M139 bomblet

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A view of the interior of an M139 bomblet.

The M139 bomblet was a U.S. sub-munition designed for use in warheads as a chemical cluster munition. Each spherical bomblet held 590 grams (1.3 lb) of sarin nerve agent.


A spherical chemical cluster munition, the M134, had been developed for the Honest John rocket but not deployed, owing to a variety of problems.[1] The M190 warhead could contain 356 bomblets.

In 1964, a new warhead size was standardized for the smaller, 12.5 in (32 cm) diameter, Little John rocket. The warhead held 52 M139 bomblets.[i][1] When the MGM-29 Sergeant was deployed in the 1960s, it had the capacity to deliver a warhead carrying 330 M139 bomblets.[1] Subsequent missile systems, including the Pershing missile, had the capability to carry warheads with the M139 inside.[1] In total, about 60,000 M139s were produced and stored; almost all were destroyed between April and November 1976.[2]


The M139 was a 11-centimetre (4.5 in) spherical bomblet that was filled with 590 grams (1.3 lb) of sarin (GB). On the outside of the device were "vanes"; the vanes created a spin which armed the impact fuze.[1] This "spin-to-arm" type fuze required between 1,000 and 2,000 rotations per minute to arm, which made handling the bomblets simpler because they were insensitive to normal movements.[2] The bomblet's interior contained a central explosive burster charge, containing 73 grams (0.16 lb) of composition B,[2] and two outer compartments which contained the sarin.[1]

Tests involving the M139[edit]

The M139 bomblet was used by the U.S. Army in at least two instances of chemical weapons testing. In 1967 there were two series of tests which sought to learn the effects of Sarin dropped in the bomblets over two different types of forest environment. The first series of tests, known as Green Mist, took place March 25–April 24, 1967.[3] Conducted in Hawaii, the purpose of the tests was to ascertain the effect of Sarin-filled M139s being dropped and disseminated over a canopy rain forest.[3] The Hawaii tests used both sarin nerve agent and the simulant methylacetoacetate.[3]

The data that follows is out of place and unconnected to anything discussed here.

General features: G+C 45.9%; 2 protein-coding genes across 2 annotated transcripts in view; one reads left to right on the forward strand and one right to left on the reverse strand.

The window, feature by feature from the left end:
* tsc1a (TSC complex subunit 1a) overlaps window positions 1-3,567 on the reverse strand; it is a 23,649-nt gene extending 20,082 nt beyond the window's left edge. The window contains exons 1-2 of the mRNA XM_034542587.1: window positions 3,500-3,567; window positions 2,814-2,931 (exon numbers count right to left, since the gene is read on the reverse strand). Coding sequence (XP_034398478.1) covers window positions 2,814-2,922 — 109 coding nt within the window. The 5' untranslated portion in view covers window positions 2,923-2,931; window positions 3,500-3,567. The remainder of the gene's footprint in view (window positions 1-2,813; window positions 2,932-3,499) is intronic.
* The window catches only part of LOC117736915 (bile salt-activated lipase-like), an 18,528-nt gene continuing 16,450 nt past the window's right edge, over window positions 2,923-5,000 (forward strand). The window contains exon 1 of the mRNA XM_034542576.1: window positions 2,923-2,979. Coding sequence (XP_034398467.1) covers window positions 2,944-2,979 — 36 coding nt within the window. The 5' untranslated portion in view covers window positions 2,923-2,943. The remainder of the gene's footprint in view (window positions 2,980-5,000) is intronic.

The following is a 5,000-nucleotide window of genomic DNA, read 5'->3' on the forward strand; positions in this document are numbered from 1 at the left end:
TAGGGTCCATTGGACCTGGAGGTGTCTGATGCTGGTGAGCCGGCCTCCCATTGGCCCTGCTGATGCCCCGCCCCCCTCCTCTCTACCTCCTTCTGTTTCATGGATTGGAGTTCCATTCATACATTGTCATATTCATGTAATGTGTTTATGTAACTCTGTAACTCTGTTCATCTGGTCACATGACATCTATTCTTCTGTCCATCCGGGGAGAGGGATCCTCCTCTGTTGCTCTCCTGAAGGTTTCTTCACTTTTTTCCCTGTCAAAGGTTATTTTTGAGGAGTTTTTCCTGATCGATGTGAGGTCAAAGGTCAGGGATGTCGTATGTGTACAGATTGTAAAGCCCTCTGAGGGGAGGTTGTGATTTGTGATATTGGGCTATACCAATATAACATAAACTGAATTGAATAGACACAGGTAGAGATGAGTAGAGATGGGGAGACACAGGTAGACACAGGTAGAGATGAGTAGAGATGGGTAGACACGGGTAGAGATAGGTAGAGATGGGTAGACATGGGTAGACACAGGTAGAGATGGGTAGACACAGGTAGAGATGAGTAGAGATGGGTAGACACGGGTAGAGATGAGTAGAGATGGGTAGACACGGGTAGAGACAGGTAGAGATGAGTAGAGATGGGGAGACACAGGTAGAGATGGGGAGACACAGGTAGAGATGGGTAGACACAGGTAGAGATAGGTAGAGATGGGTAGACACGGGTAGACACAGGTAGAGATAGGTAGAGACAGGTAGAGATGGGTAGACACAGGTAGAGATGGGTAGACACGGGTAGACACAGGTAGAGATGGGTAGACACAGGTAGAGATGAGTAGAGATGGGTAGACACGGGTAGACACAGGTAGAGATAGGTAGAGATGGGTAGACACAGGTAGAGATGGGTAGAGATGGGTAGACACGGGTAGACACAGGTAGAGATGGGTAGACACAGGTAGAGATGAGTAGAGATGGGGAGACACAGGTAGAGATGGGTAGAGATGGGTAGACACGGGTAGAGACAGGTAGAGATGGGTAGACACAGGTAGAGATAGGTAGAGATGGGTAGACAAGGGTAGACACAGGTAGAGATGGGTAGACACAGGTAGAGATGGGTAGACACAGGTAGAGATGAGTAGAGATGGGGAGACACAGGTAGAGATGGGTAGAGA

Another test using the M139 took place at the Gerstle River test site, near Fort Greely, Alaska, from June to July 1967.[4] The purpose of these tests was to determine the effectiveness of Sarin-filled M139 and BLU-19/B23 bomblets when dropped from a SADEYE dispenser in a summer forest environment.[4] The tests were collectively known as "Dew Point".[4] Both 1967 testing operations were overseen by the U.S. Army's Deseret Test Center.[3][4] Both M139 tests were part of Project 112.[5]

See also[edit]


  1. ^ The M139 bomblet was the same size as the preceding M134.
  1. ^ a b c d e f Smart, Jeffery K. Medical Aspects of Chemical and Biological Warfare: Chapter 2 - History of Chemical and Biological Warfare: An American Perspective, (PDF: p. 59), Borden Institute, Textbooks of Military Medicine, PDF via Maxwell-Gunter Air Force Base, accessed November 12, 2008.
  2. ^ a b c Mauroni, Albert J. Chemical Demilitarization: Public Policy Aspects, (Google Books), Greenwood Publishing Group, 2003, p. 20, (ISBN 027597796X).
  3. ^ a b c d "Fact Sheet — Green Mist", The official website of the Military Health System and the Defense Health Agency, accessed September 22, 2016.
  4. ^ a b c d "Fact Sheet — Dew Point", The official website of the Military Health System and the Defense Health Agency, accessed September 22, 2016.
  5. ^ "Project 112/SHAD Fact Sheets Archived 2014-10-20 at the Wayback Machine", Force Health Protection & Readiness Policy & Programs, The Chemical-Biological Warfare Exposures Site, accessed November 13, 2008.